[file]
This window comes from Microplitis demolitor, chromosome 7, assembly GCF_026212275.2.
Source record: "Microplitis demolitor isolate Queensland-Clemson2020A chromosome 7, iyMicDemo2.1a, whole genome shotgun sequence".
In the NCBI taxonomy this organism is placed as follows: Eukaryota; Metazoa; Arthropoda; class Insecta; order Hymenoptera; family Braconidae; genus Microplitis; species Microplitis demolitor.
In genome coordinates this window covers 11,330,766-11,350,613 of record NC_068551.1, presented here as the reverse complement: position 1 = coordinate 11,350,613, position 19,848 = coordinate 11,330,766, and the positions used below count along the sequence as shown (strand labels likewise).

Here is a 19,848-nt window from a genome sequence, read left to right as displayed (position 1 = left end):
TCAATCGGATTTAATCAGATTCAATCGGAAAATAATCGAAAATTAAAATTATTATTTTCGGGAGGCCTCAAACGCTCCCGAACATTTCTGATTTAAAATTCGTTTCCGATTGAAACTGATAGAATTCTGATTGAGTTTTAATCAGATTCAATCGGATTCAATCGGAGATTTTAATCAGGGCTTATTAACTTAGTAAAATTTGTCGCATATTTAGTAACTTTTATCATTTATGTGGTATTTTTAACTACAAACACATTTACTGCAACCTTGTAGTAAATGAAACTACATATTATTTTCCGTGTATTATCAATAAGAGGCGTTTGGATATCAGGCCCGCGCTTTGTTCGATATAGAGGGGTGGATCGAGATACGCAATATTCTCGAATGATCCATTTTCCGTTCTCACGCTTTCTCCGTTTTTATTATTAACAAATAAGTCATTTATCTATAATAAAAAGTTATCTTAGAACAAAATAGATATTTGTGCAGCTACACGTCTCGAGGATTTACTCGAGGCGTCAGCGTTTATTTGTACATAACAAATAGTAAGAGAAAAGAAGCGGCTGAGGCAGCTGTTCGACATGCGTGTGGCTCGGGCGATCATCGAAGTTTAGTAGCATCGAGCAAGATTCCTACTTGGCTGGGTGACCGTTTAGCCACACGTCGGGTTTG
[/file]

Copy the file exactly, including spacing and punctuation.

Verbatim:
This window comes from Microplitis demolitor, chromosome 7, assembly GCF_026212275.2.
Source record: "Microplitis demolitor isolate Queensland-Clemson2020A chromosome 7, iyMicDemo2.1a, whole genome shotgun sequence".
In the NCBI taxonomy this organism is placed as follows: Eukaryota; Metazoa; Arthropoda; class Insecta; order Hymenoptera; family Braconidae; genus Microplitis; species Microplitis demolitor.
In genome coordinates this window covers 11,330,766-11,350,613 of record NC_068551.1, presented here as the reverse complement: position 1 = coordinate 11,350,613, position 19,848 = coordinate 11,330,766, and the positions used below count along the sequence as shown (strand labels likewise).

Here is a 19,848-nt window from a genome sequence, read left to right as displayed (position 1 = left end):
TCAATCGGATTTAATCAGATTCAATCGGAAAATAATCGAAAATTAAAATTATTATTTTCGGGAGGCCTCAAACGCTCCCGAACATTTCTGATTTAAAATTCGTTTCCGATTGAAACTGATAGAATTCTGATTGAGTTTTAATCAGATTCAATCGGATTCAATCGGAGATTTTAATCAGGGCTTATTAACTTAGTAAAATTTGTCGCATATTTAGTAACTTTTATCATTTATGTGGTATTTTTAACTACAAACACATTTACTGCAACCTTGTAGTAAATGAAACTACATATTATTTTCCGTGTATTATCAATAAGAGGCGTTTGGATATCAGGCCCGCGCTTTGTTCGATATAGAGGGGTGGATCGAGATACGCAATATTCTCGAATGATCCATTTTCCGTTCTCACGCTTTCTCCGTTTTTATTATTAACAAATAAGTCATTTATCTATAATAAAAAGTTATCTTAGAACAAAATAGATATTTGTGCAGCTACACGTCTCGAGGATTTACTCGAGGCGTCAGCGTTTATTTGTACATAACAAATAGTAAGAGAAAAGAAGCGGCTGAGGCAGCTGTTCGACATGCGTGTGGCTCGGGCGATCATCGAAGTTTAGTAGCATCGAGCAAGATTCCTACTTGGCTGGGTGACCGTTTAGCCACACGTCGGGTTTG